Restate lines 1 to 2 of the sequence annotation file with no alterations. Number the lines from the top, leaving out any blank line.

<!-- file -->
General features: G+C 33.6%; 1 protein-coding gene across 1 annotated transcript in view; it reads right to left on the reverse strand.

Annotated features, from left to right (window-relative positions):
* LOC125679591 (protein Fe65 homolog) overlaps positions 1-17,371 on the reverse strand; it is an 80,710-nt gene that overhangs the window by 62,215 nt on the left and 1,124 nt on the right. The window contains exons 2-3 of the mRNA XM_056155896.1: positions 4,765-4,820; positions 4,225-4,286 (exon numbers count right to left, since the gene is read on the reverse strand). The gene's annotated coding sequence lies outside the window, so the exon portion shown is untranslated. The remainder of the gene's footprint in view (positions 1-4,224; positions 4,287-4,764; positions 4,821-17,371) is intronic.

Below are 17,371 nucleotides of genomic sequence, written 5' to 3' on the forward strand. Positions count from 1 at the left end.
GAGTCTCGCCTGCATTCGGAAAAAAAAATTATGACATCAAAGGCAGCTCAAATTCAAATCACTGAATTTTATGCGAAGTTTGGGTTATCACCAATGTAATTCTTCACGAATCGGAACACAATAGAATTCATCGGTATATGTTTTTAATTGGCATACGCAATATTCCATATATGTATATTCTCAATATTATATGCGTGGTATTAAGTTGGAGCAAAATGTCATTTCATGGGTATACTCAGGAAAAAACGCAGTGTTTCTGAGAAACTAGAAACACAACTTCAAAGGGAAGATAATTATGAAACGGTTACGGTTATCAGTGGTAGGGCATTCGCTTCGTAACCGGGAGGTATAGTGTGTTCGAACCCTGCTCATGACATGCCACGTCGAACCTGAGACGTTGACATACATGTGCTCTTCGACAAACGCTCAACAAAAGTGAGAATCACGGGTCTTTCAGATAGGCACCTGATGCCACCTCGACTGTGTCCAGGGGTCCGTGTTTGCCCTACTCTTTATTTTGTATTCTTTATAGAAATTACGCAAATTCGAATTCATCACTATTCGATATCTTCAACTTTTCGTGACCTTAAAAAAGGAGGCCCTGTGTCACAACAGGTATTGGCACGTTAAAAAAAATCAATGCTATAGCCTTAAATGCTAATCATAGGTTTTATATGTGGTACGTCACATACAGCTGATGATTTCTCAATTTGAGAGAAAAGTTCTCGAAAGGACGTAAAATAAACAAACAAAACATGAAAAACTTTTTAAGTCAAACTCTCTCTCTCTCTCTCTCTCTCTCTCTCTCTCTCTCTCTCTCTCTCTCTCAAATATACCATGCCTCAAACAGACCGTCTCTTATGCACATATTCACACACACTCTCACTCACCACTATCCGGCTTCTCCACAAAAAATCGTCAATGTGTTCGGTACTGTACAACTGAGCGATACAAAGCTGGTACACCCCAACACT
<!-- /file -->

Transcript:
General features: G+C 33.6%; 1 protein-coding gene across 1 annotated transcript in view; it reads right to left on the reverse strand.

Annotated features, from left to right (window-relative positions):